Rwanda: Loan conditions derail Rwf82 billion TVET project

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An $81 million (about Rwf 82 billion) project that would be financed by the loan from the Export-Import Bank of India (Exim Bank) is yet to start five years after the signing of the loan agreement between Rwanda and the financier.

The project is part of the government’s ongoing efforts to improve the quality of technical education by developing technical skills – which are considered essential to reducing unemployment, poverty and enhancing social development.

The project was expected to be completed by the end of next year (2023).

Rwanda TVET Board (RTB) Director General Paul Umukunzi told lawmakers on Monday that the nature of the project itself makes it very difficult to implement.

“This project has hurdles because the construction of these schools must only be done by Indians, and 75% of all the materials needed for the project must come from India,” he said, indicating that it It’s a major issue that he has yet to execute five years after the implementation agreement was struck.

During budget hearings with the National Budget and Heritage Commission, officials from the Ministry of Education and RTB told lawmakers that the project had stalled due to the high-demanding loan.

The project’s delay was noted in the Auditor General’s report, which was recently tabled in Parliament.

Now officials said the project is being reviewed to try to use those funds.

The $81 million line of credit that was signed between the two parties in 2017 was intended to finance the establishment of 10 vocational training centers and four business incubation centers in ten and four districts respectively.

However, at the time of the audit in March 2022, the planned activities had not yet been implemented. The disbursed loan as of June 30, 2021 was $172,700 (representing 0.21%) while more than $80.8 million (representing 99%) had not been withdrawn.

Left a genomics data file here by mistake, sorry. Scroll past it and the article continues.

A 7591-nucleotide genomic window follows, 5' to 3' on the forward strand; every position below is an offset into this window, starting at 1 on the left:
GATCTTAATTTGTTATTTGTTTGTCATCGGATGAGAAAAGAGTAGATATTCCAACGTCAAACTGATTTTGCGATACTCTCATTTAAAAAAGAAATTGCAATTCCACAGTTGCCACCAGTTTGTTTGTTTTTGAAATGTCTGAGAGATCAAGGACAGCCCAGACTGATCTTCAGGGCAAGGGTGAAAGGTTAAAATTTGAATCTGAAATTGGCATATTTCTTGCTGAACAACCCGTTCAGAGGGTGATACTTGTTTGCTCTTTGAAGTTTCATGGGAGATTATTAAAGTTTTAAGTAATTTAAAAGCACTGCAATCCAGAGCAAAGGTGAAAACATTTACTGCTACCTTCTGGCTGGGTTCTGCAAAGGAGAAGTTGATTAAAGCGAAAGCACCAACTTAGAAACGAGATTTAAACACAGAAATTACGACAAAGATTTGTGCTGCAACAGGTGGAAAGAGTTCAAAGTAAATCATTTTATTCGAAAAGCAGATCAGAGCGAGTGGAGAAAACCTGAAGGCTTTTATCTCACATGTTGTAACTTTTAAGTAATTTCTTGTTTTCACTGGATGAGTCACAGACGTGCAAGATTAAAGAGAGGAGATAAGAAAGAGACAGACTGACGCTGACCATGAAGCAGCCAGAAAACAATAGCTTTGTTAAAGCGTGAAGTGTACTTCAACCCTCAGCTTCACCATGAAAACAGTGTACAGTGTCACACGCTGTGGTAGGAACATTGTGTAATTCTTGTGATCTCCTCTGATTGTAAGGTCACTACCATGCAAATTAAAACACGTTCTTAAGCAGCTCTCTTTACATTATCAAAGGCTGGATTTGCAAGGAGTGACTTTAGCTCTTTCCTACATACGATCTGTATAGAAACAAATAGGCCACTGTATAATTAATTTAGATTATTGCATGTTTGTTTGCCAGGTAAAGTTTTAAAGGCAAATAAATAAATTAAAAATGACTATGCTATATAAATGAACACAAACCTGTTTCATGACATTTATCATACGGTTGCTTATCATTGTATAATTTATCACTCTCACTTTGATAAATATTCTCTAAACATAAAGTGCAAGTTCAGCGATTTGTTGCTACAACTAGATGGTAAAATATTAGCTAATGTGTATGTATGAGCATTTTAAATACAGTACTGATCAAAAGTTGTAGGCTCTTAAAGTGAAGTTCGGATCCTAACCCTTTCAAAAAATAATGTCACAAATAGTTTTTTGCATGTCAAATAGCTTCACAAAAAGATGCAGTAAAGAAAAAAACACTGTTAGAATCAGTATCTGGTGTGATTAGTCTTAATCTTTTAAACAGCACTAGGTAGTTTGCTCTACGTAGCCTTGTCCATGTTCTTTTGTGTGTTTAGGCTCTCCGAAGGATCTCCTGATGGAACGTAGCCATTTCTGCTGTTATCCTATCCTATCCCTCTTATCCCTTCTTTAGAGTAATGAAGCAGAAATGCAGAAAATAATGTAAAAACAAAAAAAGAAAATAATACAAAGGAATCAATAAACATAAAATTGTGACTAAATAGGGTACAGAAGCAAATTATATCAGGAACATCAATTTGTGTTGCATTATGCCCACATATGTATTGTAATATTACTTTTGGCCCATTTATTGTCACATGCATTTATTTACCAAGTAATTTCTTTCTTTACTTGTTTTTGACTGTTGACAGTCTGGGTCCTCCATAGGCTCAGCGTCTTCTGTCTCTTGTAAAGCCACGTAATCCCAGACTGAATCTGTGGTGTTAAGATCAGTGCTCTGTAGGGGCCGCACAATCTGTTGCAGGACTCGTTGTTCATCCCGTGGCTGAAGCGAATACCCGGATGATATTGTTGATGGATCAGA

Implications of the delay

Therefore, according to the Auditor General’s report, the delay in the implementation of the activities planned by the project deprives the country of the necessary infrastructure for technical and vocational education and training.

Umukunzi said rising prices in the market [for goods and services] also aggravates the situation. This, he said, leads to the revision of the scope of the project, which implies that the money could do less than it could do initially.

The scope review, he said, after considering current market prices, means they will build at least seven TVET schools [vocational centres]and two incubation centers, fewer than previously planned.

It is an example of how delays in project implementation have impacts including increased costs and inefficiencies in the management of public funds, lawmakers complained.

Going forward, Umukunzi said that once the lender approves the new scope, Indian companies will compete for the tender, stressing that they expect to secure these companies by the end of the term. August of this year.

Furthermore, he said that they expect that by the end of November this year, one or two Indian companies will have been contracted to implement the project.

“But, there is still a challenge that 75% of goods and services have to be imported from India,” he said, seeking advocacy from MPs on the term to be relaxed.

MP Omar Munyaneza, Chairman of the National Budget and Heritage Committee, said that apart from the TVET project under the Ministry of Education, similar cases have been observed in projects that have obtained loans from the Ministry of Education. ‘India Exim Bank under other ministries such as Ministry of Infrastructure and Ministry of Agriculture and Animal Resources.

It should be noted that the $66.6 million Base-Butaro-Kidaho road (as an infrastructure project in the northern part of Rwanda) and the $100 million project to develop three irrigation schemes – Warufu, Nyamukana and Mugesera were also blocked due to the same factor. .

Warufu irrigation site is located in Gatsibo district, Nyamukana in Nyanza district and Mugesera in Ngoma district.

“I think it is our responsibility as MPs to talk to the finance ministry so that we look at ways in which [financing] the agreements that are signed no longer become an obstacle for these entities in charge of implementing the projects,” he said.

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